I read a statistic this morning that said that ~94% of all blogs haven’t been updated in the past 6 months. Or something funny along those lines.
I’m writing mostly just to write. It’s 3 a.m., I’m awake. I don’t have a specific story to tell this time. I don’t have any patients that have truly been absorbing my thoughts.
Now that I write that, I think of all of the ones that have, recently, but only briefly.
A middle-aged man with just terrible, terrible luck — infection after infection, a fall, gastrointestinal problems, now very ill and debilitated and tired, looking much, much older than someone in his 50’s should. He was so depressed Thursday. I kept teasing him, cracking jokes in his room, and he was trying so hard to smile. He wanted to, but his whole face, his whole body just struggled to remain afloat. It’s hard to smile when you just want to die instead of continuing to fight the battle. Every time he smiles I feel like I’ve won another round.
We moved a 585-pound woman on Thursday. I don’t know why she was admitted to our floor, I’d been off work for a few days prior to that. But there she was, and we had to order a special bed for her, one that can fit through our (very narrow) doors (the hospital itself is quite old), and then expand width-wise to accommodate her girth. Problem with these beds is that if the patient in the bed should code, or suddenly need to be transferred to the ICU, the fastest way to do that would be to wheel them out of the room in the bed itself. But if the bed can’t fit back through the door once it’s been expanded, because the patient is too large, you actually can’t get them out of the room.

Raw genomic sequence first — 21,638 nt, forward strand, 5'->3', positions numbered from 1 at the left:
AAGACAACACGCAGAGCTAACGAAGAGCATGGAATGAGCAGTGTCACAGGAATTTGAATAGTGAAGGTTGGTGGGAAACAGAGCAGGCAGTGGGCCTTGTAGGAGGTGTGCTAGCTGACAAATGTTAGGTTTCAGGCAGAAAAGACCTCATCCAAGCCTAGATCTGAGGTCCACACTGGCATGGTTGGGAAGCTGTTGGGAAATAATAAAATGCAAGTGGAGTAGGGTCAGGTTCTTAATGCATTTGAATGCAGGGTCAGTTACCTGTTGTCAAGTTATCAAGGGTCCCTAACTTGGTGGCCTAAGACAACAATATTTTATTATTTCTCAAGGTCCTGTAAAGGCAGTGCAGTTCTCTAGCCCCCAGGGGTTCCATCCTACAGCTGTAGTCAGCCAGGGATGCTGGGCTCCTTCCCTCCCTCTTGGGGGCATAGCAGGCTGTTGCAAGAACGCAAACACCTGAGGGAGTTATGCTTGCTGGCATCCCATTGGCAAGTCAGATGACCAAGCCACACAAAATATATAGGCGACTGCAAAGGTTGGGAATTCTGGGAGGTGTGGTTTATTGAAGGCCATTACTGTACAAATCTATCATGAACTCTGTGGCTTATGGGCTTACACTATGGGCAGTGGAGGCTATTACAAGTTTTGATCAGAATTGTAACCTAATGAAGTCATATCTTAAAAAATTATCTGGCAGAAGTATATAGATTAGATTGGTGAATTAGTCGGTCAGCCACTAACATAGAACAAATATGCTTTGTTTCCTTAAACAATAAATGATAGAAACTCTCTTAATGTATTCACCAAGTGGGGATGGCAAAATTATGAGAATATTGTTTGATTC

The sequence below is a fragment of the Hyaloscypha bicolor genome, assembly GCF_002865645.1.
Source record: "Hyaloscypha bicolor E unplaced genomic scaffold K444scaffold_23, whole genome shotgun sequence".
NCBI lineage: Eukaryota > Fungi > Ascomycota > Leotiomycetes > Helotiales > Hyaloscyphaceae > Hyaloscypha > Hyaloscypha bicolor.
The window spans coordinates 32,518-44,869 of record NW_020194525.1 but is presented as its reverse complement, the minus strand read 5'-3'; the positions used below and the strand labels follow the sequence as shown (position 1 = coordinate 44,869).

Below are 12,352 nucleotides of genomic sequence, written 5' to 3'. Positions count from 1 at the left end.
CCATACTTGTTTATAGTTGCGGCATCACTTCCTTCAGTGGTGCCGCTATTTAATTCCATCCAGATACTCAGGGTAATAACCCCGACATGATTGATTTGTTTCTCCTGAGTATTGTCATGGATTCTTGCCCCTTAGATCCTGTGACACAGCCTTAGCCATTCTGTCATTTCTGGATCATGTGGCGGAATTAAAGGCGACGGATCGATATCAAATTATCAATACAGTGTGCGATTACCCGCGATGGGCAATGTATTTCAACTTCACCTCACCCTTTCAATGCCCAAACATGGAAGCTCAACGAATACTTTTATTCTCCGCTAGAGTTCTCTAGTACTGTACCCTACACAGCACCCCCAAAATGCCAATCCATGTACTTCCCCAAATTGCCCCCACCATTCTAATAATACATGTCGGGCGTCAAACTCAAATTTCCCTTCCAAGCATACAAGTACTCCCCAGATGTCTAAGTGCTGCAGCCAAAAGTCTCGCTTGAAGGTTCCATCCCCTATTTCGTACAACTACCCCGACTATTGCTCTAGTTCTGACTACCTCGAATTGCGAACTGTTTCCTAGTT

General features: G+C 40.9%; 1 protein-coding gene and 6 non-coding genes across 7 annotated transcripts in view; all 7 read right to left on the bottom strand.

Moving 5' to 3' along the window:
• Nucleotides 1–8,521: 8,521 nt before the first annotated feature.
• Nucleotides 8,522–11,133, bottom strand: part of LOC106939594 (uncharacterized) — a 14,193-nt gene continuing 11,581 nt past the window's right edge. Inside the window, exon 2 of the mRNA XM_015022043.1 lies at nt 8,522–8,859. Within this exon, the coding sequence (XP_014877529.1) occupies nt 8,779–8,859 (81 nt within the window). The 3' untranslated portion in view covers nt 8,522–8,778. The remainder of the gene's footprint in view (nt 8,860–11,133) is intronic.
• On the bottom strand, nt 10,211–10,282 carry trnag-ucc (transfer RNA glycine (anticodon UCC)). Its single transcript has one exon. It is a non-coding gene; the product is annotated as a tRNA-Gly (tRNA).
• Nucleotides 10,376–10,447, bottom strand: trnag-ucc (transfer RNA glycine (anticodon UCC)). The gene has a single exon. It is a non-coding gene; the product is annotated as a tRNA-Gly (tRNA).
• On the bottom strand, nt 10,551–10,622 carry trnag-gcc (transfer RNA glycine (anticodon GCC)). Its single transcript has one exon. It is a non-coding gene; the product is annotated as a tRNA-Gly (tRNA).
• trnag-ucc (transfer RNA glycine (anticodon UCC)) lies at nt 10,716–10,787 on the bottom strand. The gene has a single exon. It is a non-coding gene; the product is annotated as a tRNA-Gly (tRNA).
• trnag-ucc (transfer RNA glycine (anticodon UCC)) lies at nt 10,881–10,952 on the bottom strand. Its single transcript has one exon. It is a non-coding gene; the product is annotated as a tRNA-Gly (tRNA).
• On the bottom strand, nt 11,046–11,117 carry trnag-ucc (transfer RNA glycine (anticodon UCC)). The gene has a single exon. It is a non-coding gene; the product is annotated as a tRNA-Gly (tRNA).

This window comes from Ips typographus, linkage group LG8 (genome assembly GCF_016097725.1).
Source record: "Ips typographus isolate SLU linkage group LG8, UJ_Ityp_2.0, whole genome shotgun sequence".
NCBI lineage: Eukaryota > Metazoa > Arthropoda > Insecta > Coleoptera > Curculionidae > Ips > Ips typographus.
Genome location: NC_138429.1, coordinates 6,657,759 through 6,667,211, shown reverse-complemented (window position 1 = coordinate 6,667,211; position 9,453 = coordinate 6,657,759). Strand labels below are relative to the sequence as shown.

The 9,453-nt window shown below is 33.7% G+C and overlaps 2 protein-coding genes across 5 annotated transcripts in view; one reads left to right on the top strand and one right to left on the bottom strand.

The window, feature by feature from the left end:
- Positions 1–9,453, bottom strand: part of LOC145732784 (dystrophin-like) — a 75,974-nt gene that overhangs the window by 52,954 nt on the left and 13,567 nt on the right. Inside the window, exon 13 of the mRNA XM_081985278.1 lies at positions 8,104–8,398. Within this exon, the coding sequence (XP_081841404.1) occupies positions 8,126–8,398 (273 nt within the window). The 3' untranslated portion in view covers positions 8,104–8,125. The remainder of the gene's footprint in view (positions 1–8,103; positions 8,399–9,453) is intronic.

How do we know this? Yes, that’s right — it’s happened before. A huge guy coded and we had to get the code team up to stabilize and tube him in the room, and then fight to get him out of the room and up to the ICU. Needless to say, we strongly prefer not to attempt that stunt again.
So we bring up a specialty bariatric transport cart, designed to move patients that weight almost 600 pounds, and set it up next to her bed. And then SEVEN staff members work together to slide her off her bed and onto the cart, and then she’s transported (using the cart’s special power drive, so we don’t get a hernia pushing it) down to the 2nd floor, where the bariatric beds and rooms are — wide beds and wide doors.
She was admitted to the hospital for massive macerating ulcers on her butt, back and legs. I don’t know the whole story, but another nurse said that family at home was trying to care for her, but just couldn’t. She was urinating and defecating on newspapers for a while, but they couldn’t keep her clean, and the moisture, bacteria, and weight of her body started to cause all the skin she lay on every day to start to rot. She was rotting underneath herself. It’s a horrifying thought.
And she was maybe 50 years old. Probably younger. And anyone who reads this knows my opinion on people who allow themselves to balloon out to almost 600 pounds. But she sobbed. When we pushed, pulled, and shoved her body from that bed to that cart, she lay there on her back and sobbed, in excruciating pain, humiliated beyond belief. There’s a person in there, buried in 400 extra pounds of illness and an early grave, and it’s so sad to see it when it finally falls apart.